RE: [nc-org] Policy statement draft 1
On Wed, 5 Sep 2001, at 13:19 [=GMT+1200], Grant Forsyth wrote:
> I don't understand what to "have a real say in the administration of it"
> A registry services is a pretty commodity service and for most registrants
> is irrelevant if it operates smoothly in the background. Is not the trick
> to work towards defining and establishing world class registry/registrar
> services - regardless of the domain - and then "encouraging"/requiring all
> registries/registrars to deliver to such a standard?
The registrants have no interest in whether the registry runs freebsd
or windows, so much is true, as long as it works, fast and reliably (I
will not discuss this further as to what hardware is required for each
The registrants do have an interest in matters like: registration fee
and services. And especially in the way the TLD of which they are part
is marketted, because it influences their image. Now, I am not saying
that a board appointed by/or initiated by several non-profit groups
could not do the trick, certainly not initially. But on the other
hand, what better guarentee do we have that those who 'rule' ORG
defend and take care of the interests of ORG registrants than by
having the registrants elect them? This is particularly important
since there are so many 'old' registrants, organizations and other
entities that have a domain in ORG for so long (relatively in internet
> If you think that there are ORG registry services that should be different
> from other "open" registries, I would be interested to know of them.
Certainly it would be a bad idea to do any of the following:
* anything that results in ORG names being more expensive than other
gTLD names (which would certainly happen if we go for a restricted
* limit services to some (even if the most used/common) protocols like
.NAME seems to plan;
* with all the uncertainty created by the very sudden deal between
ICANN and Verisign make ORG registrants scared about the future of
their Net identity.
Let me put the question the other way around: What is wrong with
letting the registrants in ORG determine its future? More so, since
the matter only comes up because of an 'occasion', to wit the deal
about COM with Verisign. I see no reason to have a non-profit
organization run ORG, when it is not restricted (which is really no go
after so many years), or when it is not 'govourned' in a different
> there is a thought that the cost of registration for "non-commercial
> organisation" might be different to other registrants, I would suggest that
> the cost of registration is minimal (compared to the other costs of
> establishing an Internet presence) and unlikely to be a barrier to
This may be true for you and me, in the rich part of the world. I am
not so sure it also holds for people in Africa.
> Additionally, there is a really problem (particularly across
> different jurisdictions) of defining what is and is not a "non-commercial
I am not at all in favour of restricting ORG. If someone thinks he can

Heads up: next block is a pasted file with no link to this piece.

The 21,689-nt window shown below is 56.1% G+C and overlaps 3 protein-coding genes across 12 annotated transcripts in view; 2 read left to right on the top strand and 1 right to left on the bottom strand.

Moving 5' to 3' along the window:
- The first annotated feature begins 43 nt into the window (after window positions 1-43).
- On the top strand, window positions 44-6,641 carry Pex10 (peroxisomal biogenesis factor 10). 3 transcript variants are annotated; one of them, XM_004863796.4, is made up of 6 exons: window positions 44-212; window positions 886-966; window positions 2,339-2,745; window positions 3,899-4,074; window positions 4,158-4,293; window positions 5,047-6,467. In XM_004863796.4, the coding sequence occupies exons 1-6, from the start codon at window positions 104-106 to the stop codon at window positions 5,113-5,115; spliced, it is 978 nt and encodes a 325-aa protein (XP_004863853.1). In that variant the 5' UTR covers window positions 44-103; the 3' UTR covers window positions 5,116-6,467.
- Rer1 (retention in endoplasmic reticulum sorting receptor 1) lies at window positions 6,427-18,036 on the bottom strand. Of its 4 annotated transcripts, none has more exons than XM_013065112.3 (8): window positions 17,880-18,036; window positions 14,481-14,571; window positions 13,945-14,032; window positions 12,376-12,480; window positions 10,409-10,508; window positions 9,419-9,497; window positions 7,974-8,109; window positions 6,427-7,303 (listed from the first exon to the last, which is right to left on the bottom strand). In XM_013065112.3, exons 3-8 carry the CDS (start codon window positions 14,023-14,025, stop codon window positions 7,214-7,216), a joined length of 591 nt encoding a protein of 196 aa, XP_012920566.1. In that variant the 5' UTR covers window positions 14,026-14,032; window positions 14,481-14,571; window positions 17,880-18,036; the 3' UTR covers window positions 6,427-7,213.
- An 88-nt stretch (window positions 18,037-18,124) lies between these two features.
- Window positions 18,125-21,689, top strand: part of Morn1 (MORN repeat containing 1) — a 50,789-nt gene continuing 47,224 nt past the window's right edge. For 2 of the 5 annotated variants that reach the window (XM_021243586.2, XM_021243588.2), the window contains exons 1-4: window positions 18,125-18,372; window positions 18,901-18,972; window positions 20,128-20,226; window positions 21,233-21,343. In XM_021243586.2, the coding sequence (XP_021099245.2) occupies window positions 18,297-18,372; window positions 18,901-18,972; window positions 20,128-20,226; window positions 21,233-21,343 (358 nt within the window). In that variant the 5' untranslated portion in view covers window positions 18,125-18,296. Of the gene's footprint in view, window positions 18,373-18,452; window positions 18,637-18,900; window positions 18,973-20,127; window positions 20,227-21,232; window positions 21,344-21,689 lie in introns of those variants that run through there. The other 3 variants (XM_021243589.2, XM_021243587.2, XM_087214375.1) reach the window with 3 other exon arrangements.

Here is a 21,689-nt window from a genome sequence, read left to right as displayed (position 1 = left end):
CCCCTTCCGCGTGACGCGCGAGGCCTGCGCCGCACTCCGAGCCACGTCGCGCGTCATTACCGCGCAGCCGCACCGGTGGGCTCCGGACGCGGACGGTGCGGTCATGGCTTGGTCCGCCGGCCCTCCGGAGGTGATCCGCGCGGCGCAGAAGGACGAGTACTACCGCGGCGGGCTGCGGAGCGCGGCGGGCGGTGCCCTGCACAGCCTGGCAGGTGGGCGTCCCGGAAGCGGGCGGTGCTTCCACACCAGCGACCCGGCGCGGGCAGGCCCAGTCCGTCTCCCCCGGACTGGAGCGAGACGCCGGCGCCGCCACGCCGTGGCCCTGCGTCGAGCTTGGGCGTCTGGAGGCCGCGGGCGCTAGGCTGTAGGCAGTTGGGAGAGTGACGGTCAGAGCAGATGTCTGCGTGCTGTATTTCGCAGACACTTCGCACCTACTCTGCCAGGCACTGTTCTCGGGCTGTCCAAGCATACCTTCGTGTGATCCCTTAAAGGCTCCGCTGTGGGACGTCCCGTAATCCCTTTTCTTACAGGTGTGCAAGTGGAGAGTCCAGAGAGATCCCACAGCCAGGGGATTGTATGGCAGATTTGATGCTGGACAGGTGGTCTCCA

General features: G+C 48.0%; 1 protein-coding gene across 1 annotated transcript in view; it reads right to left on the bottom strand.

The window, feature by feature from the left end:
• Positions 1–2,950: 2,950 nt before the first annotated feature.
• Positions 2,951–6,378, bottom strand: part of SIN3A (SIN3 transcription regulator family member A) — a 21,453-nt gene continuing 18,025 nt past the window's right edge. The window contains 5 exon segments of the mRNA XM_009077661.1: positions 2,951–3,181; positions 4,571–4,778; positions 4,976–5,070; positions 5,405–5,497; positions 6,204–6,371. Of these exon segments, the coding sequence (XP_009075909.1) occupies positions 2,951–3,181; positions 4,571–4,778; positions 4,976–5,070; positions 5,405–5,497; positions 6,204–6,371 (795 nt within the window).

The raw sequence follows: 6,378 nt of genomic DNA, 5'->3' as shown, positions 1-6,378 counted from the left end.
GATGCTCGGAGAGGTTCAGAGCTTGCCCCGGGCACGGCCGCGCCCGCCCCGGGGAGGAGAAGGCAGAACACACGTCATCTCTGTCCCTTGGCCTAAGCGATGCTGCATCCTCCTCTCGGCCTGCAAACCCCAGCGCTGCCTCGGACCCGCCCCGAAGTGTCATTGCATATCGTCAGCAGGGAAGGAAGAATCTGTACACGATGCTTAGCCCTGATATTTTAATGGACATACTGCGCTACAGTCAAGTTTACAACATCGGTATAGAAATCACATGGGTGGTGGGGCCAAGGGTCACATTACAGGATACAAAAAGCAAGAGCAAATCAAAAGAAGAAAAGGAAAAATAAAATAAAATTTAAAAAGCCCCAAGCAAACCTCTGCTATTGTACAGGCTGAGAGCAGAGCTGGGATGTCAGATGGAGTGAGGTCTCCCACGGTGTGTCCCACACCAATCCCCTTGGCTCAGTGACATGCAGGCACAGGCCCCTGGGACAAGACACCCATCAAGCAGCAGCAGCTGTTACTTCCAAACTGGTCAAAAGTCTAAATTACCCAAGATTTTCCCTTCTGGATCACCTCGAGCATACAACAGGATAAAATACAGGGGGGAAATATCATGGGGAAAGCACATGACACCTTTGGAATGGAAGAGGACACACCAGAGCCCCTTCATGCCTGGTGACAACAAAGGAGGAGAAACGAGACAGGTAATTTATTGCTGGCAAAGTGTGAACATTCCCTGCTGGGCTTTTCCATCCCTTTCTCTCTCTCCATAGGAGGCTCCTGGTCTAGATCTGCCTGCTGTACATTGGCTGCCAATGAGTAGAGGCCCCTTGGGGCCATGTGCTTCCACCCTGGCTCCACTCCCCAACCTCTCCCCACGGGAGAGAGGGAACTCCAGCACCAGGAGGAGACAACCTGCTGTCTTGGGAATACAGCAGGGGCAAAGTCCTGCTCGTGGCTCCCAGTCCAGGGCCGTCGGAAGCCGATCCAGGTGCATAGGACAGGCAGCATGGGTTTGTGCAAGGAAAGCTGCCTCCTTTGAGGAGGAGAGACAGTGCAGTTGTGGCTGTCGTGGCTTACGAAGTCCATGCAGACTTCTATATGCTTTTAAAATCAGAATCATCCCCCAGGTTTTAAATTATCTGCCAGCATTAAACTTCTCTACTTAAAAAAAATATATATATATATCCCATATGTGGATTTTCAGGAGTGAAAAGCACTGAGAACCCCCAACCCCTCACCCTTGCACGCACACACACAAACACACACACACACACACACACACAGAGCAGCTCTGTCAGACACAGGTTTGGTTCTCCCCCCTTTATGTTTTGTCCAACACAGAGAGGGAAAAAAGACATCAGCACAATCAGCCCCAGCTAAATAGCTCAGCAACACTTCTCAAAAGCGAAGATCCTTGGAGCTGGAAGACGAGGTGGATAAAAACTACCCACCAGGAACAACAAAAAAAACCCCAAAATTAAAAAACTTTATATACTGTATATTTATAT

better start a business in ORG beause it is a few $$ cheaper, let him
do so. In the mind of users ORG is not associated with business. It
doesn't even sound good. Unlike COM: come... I am not afraid that ORG
will become a second COM (or BIZ) simply because the registration is a
few dollars cheaper.
Again, I think the whole question about ORG was only born out of the
new COM contract with Verisign. This does not mean, however, that ORG
has to become some sort of unwanted child. Let us seek for new
chances. Even ICANN will applaud this, for it is an ORG registrant...
> From: Marc Schneiders [mailto:email@example.com]
> Sent: Wednesday, 05 September, 2001 9:15 a.m.
> To: firstname.lastname@example.org
> Subject: [nc-org] Policy statement draft 1
> "1. Administration of ORG should be delegated to a new,
> non-profit entity with international support
> and participation from non-commercial organizations
> inside and outside of the ICANN process. The new
> registry should develop policies and practices
> supportive of noncommercial constituencies and
> registrants. It should be authorized to contract with
> commercial service providers to perform technical and
> service functions."
> The new ORG is an accident. We can take this up and try to avoid too
> much damage only. We can also grab the chance born out of this strange
> deal, to initiate something new.
> I have mentioned this before (on the ga org list as well as the ncdnhc
> list), perhaps not in appropriate legal terms, using the word "coop",
> which may mean different things in different countries or legal
> systems. What I would like to explore, or have (also legally)
> explored, is to structure the new ORG in a way that registrants of ORG
> names have a real say in the administration of it. Preferably through
> Though I am not sure that I am in favour of the ALSC proposal to
> redefine At Large as domain name holders (in fact so far I am not
> convinced by the prelim report), an ORG with real registrant input
> might serve also a testbed towards such 'democracy' as Bildt
> c.s. propose.
> -- Marc@Schneiders.ORG